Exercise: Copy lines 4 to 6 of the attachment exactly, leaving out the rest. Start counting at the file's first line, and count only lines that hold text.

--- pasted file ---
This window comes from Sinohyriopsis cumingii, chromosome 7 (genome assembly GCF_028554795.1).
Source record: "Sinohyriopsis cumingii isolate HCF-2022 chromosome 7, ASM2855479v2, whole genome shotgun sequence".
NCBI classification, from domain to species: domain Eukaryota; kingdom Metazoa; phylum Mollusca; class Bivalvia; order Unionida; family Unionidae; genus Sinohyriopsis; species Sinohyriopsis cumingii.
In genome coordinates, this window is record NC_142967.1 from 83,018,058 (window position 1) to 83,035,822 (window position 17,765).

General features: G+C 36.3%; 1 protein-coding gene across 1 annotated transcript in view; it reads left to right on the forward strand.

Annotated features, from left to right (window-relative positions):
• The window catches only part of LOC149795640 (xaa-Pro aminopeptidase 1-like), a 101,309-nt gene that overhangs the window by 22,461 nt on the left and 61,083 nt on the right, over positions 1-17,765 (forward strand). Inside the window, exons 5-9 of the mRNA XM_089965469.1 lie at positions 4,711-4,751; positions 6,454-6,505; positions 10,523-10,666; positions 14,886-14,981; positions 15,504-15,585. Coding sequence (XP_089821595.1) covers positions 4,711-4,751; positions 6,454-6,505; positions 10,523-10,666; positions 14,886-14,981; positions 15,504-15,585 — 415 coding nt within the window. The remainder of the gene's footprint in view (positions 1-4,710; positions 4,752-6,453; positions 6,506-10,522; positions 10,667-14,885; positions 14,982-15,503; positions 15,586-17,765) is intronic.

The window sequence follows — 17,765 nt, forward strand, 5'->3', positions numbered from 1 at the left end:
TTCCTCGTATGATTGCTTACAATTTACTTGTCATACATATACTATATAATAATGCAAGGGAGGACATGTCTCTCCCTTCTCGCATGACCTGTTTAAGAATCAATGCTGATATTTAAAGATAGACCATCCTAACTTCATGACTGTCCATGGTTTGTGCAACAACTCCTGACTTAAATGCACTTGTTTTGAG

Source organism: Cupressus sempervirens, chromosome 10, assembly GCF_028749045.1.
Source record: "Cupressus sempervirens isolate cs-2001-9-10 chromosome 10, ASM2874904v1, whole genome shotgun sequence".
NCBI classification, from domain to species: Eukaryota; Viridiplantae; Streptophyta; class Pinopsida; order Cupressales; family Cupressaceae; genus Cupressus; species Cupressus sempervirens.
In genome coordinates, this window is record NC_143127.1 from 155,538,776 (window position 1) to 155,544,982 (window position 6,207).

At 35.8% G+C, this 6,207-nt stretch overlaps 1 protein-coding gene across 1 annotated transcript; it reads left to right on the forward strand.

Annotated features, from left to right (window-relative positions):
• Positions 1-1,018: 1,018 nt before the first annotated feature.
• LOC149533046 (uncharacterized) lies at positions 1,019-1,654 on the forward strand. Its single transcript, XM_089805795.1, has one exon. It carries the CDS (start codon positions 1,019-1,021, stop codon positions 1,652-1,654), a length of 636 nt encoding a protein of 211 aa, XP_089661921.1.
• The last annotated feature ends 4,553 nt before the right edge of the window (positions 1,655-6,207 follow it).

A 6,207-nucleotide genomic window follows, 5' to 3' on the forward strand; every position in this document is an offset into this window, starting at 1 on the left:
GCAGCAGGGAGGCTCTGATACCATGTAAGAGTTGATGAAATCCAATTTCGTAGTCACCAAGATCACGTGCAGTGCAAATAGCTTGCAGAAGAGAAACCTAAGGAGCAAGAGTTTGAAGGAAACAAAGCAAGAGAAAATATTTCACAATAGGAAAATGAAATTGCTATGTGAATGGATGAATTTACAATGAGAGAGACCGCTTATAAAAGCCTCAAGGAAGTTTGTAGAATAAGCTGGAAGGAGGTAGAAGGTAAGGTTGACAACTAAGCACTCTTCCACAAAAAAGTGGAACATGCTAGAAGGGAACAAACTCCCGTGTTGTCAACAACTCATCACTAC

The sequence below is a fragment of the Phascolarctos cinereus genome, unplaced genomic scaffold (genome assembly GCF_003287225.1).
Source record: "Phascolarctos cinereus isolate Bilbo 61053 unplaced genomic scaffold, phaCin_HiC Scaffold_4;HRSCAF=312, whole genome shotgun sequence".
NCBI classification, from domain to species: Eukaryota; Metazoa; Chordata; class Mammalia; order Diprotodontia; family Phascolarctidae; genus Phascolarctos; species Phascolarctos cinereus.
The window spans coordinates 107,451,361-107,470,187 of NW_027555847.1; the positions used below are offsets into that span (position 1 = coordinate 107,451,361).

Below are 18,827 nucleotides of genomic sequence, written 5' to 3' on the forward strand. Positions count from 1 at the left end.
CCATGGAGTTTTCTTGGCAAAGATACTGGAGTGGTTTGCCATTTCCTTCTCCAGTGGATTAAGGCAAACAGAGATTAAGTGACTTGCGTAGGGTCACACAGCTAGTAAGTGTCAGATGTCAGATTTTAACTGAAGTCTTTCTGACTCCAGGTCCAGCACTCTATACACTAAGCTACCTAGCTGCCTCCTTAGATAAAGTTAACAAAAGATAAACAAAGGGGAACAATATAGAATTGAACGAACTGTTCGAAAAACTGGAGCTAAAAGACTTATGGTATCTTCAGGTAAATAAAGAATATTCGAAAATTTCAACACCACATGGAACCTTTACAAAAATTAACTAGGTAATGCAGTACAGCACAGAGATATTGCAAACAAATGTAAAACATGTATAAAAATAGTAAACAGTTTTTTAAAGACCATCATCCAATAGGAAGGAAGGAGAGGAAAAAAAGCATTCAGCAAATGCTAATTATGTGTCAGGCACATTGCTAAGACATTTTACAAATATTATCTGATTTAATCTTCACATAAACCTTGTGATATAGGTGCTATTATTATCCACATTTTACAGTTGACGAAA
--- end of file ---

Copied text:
In genome coordinates, this window is record NC_142967.1 from 83,018,058 (window position 1) to 83,035,822 (window position 17,765).

General features: G+C 36.3%; 1 protein-coding gene across 1 annotated transcript in view; it reads left to right on the forward strand.

Annotated features, from left to right (window-relative positions):